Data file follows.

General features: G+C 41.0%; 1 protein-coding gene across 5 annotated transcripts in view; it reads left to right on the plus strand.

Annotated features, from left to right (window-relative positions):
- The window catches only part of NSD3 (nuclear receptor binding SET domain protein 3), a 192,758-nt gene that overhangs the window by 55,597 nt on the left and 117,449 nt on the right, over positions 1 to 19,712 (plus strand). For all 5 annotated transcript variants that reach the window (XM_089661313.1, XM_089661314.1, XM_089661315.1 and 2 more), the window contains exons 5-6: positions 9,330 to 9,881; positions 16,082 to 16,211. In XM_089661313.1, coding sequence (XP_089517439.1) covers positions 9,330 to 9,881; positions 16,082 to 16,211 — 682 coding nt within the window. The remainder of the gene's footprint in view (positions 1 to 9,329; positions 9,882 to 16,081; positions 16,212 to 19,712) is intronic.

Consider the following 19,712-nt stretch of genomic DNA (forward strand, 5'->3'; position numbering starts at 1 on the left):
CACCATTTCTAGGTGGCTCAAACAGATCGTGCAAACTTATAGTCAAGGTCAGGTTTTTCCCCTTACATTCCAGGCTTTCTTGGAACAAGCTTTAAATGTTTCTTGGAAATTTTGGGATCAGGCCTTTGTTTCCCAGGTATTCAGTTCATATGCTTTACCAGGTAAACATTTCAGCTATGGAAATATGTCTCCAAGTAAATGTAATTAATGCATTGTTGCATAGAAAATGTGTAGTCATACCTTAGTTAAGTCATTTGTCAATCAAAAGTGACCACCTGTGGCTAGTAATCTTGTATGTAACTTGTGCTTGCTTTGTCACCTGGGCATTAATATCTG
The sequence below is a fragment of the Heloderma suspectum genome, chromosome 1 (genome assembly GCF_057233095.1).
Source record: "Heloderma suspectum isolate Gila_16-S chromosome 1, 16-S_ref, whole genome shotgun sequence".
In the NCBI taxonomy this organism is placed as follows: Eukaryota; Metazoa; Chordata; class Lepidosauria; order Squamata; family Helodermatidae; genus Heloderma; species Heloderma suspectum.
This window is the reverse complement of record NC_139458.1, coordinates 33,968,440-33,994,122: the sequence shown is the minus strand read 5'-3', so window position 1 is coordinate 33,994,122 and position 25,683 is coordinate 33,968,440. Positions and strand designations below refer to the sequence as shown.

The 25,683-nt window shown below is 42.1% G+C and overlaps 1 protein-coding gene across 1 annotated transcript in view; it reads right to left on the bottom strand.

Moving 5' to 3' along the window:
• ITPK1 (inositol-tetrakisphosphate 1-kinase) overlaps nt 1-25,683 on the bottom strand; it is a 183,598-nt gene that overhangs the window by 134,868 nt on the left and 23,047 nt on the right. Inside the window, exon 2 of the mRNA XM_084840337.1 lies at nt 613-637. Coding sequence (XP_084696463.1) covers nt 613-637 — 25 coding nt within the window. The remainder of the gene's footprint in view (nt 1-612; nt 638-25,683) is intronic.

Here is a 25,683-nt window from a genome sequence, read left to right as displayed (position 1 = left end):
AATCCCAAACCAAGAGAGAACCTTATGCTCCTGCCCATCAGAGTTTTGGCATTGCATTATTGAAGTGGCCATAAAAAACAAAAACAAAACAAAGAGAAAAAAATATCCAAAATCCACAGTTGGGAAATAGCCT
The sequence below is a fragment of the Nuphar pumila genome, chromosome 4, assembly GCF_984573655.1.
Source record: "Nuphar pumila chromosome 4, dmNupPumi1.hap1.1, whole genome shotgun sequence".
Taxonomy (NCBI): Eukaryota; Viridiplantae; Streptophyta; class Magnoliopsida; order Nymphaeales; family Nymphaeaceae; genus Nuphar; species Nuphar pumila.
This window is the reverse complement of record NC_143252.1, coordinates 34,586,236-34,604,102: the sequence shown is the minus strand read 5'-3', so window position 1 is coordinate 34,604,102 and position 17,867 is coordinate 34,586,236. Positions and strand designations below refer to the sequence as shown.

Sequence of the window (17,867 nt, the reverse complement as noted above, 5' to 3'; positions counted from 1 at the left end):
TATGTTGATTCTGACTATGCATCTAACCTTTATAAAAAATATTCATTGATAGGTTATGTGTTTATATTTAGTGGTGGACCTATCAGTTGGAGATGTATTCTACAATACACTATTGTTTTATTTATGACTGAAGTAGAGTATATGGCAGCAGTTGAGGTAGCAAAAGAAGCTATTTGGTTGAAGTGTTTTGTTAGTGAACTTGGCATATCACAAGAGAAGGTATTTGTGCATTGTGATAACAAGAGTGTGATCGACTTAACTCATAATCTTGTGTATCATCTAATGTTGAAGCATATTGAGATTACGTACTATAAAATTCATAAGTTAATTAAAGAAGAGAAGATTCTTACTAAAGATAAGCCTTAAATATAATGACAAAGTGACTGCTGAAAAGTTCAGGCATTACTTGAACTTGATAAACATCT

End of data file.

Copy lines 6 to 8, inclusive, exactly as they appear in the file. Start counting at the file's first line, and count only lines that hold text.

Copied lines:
The sequence below is a fragment of the Heloderma suspectum genome, chromosome 1 (genome assembly GCF_057233095.1).
Source record: "Heloderma suspectum isolate Gila_16-S chromosome 1, 16-S_ref, whole genome shotgun sequence".
In the NCBI taxonomy this organism is placed as follows: Eukaryota; Metazoa; Chordata; class Lepidosauria; order Squamata; family Helodermatidae; genus Heloderma; species Heloderma suspectum.